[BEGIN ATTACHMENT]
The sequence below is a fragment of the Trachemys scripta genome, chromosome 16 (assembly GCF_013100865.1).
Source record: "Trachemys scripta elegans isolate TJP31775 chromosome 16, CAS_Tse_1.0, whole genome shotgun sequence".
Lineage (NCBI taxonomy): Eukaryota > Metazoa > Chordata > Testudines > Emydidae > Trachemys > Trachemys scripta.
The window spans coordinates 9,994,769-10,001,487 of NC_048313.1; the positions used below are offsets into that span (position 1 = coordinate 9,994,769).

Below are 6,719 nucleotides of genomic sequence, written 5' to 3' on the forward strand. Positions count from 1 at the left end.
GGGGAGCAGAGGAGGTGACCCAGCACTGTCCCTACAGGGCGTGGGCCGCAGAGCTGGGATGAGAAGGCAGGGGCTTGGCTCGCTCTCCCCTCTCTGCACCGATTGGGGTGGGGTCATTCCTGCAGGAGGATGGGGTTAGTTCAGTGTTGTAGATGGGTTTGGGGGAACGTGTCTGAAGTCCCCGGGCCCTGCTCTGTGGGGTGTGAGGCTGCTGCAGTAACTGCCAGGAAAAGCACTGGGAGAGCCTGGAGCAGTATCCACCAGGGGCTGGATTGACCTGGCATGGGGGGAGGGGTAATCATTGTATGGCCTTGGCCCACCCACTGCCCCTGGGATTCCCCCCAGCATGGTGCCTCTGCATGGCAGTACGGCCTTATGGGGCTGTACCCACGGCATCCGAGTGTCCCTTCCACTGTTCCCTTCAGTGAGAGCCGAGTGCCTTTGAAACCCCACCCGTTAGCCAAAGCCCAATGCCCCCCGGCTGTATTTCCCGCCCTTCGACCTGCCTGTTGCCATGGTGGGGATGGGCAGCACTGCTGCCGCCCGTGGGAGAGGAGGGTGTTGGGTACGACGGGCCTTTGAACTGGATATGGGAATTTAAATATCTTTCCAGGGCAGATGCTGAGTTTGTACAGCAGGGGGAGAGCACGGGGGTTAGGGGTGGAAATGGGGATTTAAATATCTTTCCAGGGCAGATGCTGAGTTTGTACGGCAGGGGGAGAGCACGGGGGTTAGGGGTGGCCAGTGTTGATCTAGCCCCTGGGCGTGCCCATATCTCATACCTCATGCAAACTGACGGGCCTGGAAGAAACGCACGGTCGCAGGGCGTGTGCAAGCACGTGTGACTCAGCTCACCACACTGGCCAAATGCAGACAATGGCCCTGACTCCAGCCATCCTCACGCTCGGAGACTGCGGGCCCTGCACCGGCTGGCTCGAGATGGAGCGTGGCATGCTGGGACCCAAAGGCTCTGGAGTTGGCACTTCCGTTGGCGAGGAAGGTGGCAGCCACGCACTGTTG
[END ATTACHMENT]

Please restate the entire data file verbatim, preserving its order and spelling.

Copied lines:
The sequence below is a fragment of the Trachemys scripta genome, chromosome 16 (assembly GCF_013100865.1).
Source record: "Trachemys scripta elegans isolate TJP31775 chromosome 16, CAS_Tse_1.0, whole genome shotgun sequence".
Lineage (NCBI taxonomy): Eukaryota > Metazoa > Chordata > Testudines > Emydidae > Trachemys > Trachemys scripta.
The window spans coordinates 9,994,769-10,001,487 of NC_048313.1; the positions used below are offsets into that span (position 1 = coordinate 9,994,769).

Below are 6,719 nucleotides of genomic sequence, written 5' to 3' on the forward strand. Positions count from 1 at the left end.
GGGGAGCAGAGGAGGTGACCCAGCACTGTCCCTACAGGGCGTGGGCCGCAGAGCTGGGATGAGAAGGCAGGGGCTTGGCTCGCTCTCCCCTCTCTGCACCGATTGGGGTGGGGTCATTCCTGCAGGAGGATGGGGTTAGTTCAGTGTTGTAGATGGGTTTGGGGGAACGTGTCTGAAGTCCCCGGGCCCTGCTCTGTGGGGTGTGAGGCTGCTGCAGTAACTGCCAGGAAAAGCACTGGGAGAGCCTGGAGCAGTATCCACCAGGGGCTGGATTGACCTGGCATGGGGGGAGGGGTAATCATTGTATGGCCTTGGCCCACCCACTGCCCCTGGGATTCCCCCCAGCATGGTGCCTCTGCATGGCAGTACGGCCTTATGGGGCTGTACCCACGGCATCCGAGTGTCCCTTCCACTGTTCCCTTCAGTGAGAGCCGAGTGCCTTTGAAACCCCACCCGTTAGCCAAAGCCCAATGCCCCCCGGCTGTATTTCCCGCCCTTCGACCTGCCTGTTGCCATGGTGGGGATGGGCAGCACTGCTGCCGCCCGTGGGAGAGGAGGGTGTTGGGTACGACGGGCCTTTGAACTGGATATGGGAATTTAAATATCTTTCCAGGGCAGATGCTGAGTTTGTACAGCAGGGGGAGAGCACGGGGGTTAGGGGTGGAAATGGGGATTTAAATATCTTTCCAGGGCAGATGCTGAGTTTGTACGGCAGGGGGAGAGCACGGGGGTTAGGGGTGGCCAGTGTTGATCTAGCCCCTGGGCGTGCCCATATCTCATACCTCATGCAAACTGACGGGCCTGGAAGAAACGCACGGTCGCAGGGCGTGTGCAAGCACGTGTGACTCAGCTCACCACACTGGCCAAATGCAGACAATGGCCCTGACTCCAGCCATCCTCACGCTCGGAGACTGCGGGCCCTGCACCGGCTGGCTCGAGATGGAGCGTGGCATGCTGGGACCCAAAGGCTCTGGAGTTGGCACTTCCGTTGGCGAGGAAGGTGGCAGCCACGCACTGTTG